The site of Crichton Collegiate Church may have been the location of an old Christian shrine. In about 1440 William Crichton, 1st Lord Crichton, Lord Chancellor of Scotland started to build a church there. On 26 December 1449 he opened the church. Like many other collegiate churches, Crichton was built for the use of the local lord, and a provost, eight prebendaries, two choir boys and a sacrist were appointed to pray for the souls of the Crichton family. The provost was granted the tiends and tithes of the prebends, the Rectory of Crichton and the Temple lands appertaining to Crichton.
The church was built in a Gothic and Romanesque cruciform style with a large central tower; the nave was used as the place of worship for the poor people. However the Crichton family supported the claimant Alexander Stewart, Duke of Albany, in the 15th century, fell out of favour with the Scottish Crown and the Crichton lands were forfeited. During the Scottish Reformation of 1560 the glass was taken from the windows, the floor converted back to earth and the medieval stone tracery destroyed. The chancel roof was still extant but the church was a ruin and considered unusable for services.
By 1569 it was being used as the parish kirk (church) and a minister, Adam Johnston, was ordained to lead the service. By the 1580s, major restoration work began, though the nave was said to be ruinous, as it is to this day. In 1641, by an Act of Parliament, Crichton Church was declared to be the parish church for all time. Though there was more restoration and adaptation in 1729 it was considered to have been carried out 'badly'. More work in the 1820s helped to bring the old church back to life, but it was not until the end of the 19th century that the church was fully restored, by the Edinburgh architects Hardy & Wright. Stained glass windows made by the Edinburgh company Ballantine and Gardener, new oak pews and a pipe organ built by the Glasgow company Joseph Brook were installed. The Church of Scotland closed the church in 1992 and the Crichton Collegiate Church Trust acquired the property. The Trust restored the organ, stained glass windows, lighting and the tower.References:
The Palazzo Colonna is a palatial block of buildings built in part over ruins of an old Roman Serapeum, and has belonged to the prestigious Colonna family for over twenty generations.
The first part of the palace dates from the 13th century, and tradition holds that the building hosted Dante in his visit to Rome. The first documentary mention notes that the property hosted Cardinal Giovanni and Giacomo Colonna in the 13th century. It was also home to Cardinal Oddone Colonna before he ascended to the papacy as Martin V (1417–1431).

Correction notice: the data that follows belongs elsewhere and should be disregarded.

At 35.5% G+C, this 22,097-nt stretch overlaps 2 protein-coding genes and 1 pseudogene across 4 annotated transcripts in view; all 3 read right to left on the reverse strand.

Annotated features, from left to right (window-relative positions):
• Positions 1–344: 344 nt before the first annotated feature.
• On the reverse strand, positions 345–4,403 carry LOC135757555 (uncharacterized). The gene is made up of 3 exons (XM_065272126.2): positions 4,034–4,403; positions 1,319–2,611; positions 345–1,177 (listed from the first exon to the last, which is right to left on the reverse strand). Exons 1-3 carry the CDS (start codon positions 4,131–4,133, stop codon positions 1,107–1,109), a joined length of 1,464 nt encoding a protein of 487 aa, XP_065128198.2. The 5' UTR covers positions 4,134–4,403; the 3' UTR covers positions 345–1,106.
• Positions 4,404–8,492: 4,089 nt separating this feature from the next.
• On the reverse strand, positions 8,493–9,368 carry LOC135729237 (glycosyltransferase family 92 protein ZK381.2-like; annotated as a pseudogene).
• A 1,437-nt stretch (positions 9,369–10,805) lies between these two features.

With his passing, the palace was sacked during feuds, and the main property passed into the hands of the Della Rovere family. It returned to the Colonna family when Marcantonio I Colonna married Lucrezia Gara Franciotti Della Rovere, the niece of pope Julius II. The Colonna"s alliance to the Habsburg power, likely protected the palace from looting during the Sack of Rome (1527).
Starting with Filippo Colonna (1578–1639) many changes have refurbished and create a unitary complex around a central garden. Architects including Girolamo Rainaldi and Paolo Marucelli labored on specific projects. Only in the 17th and 18th centuries were the main facades completed. Much of this design was completed by Antonio del Grande (including the grand gallery), and Girolamo Fontana (decoration of gallery). In the 18th century, the long low facade designed by Nicola Michetti with later additions by Paolo Posi with taller corner blocks (facing Piazza Apostoli) was constructed recalls earlier structures resembling a fortification.
The main gallery (completed 1703) and the masterful Colonna art collection was acquired after 1650 by both the cardinal Girolamo I Colonna and his nephew the Connestabile Lorenzo Onofrio Colonna and includes works by Lorenzo Monaco, Domenico Ghirlandaio, Palma the Elder, Salviati, Bronzino, Tintoretto, Pietro da Cortona, Annibale Carracci (painting of The Beaneater), Guercino, Francesco Albani, Muziano and Guido Reni. Ceiling frescoes by Filippo Gherardi, Giovanni Coli, Sebastiano Ricci, and Giuseppe Bartolomeo Chiari celebrate the role of Marcantonio II Colonna in the battle of Lepanto (1571). The gallery is open to the public on Saturday mornings.
The older wing of the complex known as the Princess Isabelle"s apartments, but once housing Martin V"s library and palace, contains frescoes by Pinturicchio, Antonio Tempesta, Crescenzio Onofri, Giacinto Gimignani, and Carlo Cesi. It contains a collection of landscapes and genre scenes by painters like Gaspard Dughet, Caspar Van Wittel (Vanvitelli), and Jan Brueghel the Elder.
Along with the possessions of the Doria-Pamphilij and Pallavacini-Rospigliosi families, this is one of the largest private art collections in Rome.